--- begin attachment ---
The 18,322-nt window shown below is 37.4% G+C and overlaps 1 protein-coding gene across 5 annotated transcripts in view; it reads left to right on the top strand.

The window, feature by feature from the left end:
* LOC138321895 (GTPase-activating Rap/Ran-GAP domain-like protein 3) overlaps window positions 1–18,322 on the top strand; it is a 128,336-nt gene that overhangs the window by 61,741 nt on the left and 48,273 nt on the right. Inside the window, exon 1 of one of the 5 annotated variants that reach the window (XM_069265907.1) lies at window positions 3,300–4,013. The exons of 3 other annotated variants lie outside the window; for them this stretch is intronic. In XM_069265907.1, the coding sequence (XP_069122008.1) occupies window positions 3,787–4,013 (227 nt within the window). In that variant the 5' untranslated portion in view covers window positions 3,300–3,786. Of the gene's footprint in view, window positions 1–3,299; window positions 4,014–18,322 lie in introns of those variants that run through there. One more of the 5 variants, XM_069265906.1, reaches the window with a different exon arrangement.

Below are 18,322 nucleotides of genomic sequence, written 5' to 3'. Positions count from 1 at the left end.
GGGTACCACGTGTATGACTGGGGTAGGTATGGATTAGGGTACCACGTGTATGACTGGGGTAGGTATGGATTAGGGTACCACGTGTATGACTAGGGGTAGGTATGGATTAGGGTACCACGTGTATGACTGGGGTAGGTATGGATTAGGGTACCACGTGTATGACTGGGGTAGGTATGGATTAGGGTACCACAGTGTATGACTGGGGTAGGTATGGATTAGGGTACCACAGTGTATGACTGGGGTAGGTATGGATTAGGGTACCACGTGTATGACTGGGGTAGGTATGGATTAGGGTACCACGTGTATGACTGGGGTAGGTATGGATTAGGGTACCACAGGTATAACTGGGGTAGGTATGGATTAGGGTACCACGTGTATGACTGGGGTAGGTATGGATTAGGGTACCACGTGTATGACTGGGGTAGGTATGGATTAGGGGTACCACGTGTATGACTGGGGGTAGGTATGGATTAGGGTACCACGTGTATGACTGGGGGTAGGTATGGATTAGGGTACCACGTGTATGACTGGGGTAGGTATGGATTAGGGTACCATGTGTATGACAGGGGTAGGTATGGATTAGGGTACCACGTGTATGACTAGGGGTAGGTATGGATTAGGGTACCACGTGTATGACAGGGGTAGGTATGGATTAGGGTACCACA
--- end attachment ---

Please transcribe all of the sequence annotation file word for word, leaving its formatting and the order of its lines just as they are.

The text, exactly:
The 18,322-nt window shown below is 37.4% G+C and overlaps 1 protein-coding gene across 5 annotated transcripts in view; it reads left to right on the top strand.

The window, feature by feature from the left end:
* LOC138321895 (GTPase-activating Rap/Ran-GAP domain-like protein 3) overlaps window positions 1–18,322 on the top strand; it is a 128,336-nt gene that overhangs the window by 61,741 nt on the left and 48,273 nt on the right. Inside the window, exon 1 of one of the 5 annotated variants that reach the window (XM_069265907.1) lies at window positions 3,300–4,013. The exons of 3 other annotated variants lie outside the window; for them this stretch is intronic. In XM_069265907.1, the coding sequence (XP_069122008.1) occupies window positions 3,787–4,013 (227 nt within the window). In that variant the 5' untranslated portion in view covers window positions 3,300–3,786. Of the gene's footprint in view, window positions 1–3,299; window positions 4,014–18,322 lie in introns of those variants that run through there. One more of the 5 variants, XM_069265906.1, reaches the window with a different exon arrangement.

Below are 18,322 nucleotides of genomic sequence, written 5' to 3'. Positions count from 1 at the left end.
GGGTACCACGTGTATGACTGGGGTAGGTATGGATTAGGGTACCACGTGTATGACTGGGGTAGGTATGGATTAGGGTACCACGTGTATGACTAGGGGTAGGTATGGATTAGGGTACCACGTGTATGACTGGGGTAGGTATGGATTAGGGTACCACGTGTATGACTGGGGTAGGTATGGATTAGGGTACCACAGTGTATGACTGGGGTAGGTATGGATTAGGGTACCACAGTGTATGACTGGGGTAGGTATGGATTAGGGTACCACGTGTATGACTGGGGTAGGTATGGATTAGGGTACCACGTGTATGACTGGGGTAGGTATGGATTAGGGTACCACAGGTATAACTGGGGTAGGTATGGATTAGGGTACCACGTGTATGACTGGGGTAGGTATGGATTAGGGTACCACGTGTATGACTGGGGTAGGTATGGATTAGGGGTACCACGTGTATGACTGGGGGTAGGTATGGATTAGGGTACCACGTGTATGACTGGGGGTAGGTATGGATTAGGGTACCACGTGTATGACTGGGGTAGGTATGGATTAGGGTACCATGTGTATGACAGGGGTAGGTATGGATTAGGGTACCACGTGTATGACTAGGGGTAGGTATGGATTAGGGTACCACGTGTATGACAGGGGTAGGTATGGATTAGGGTACCACA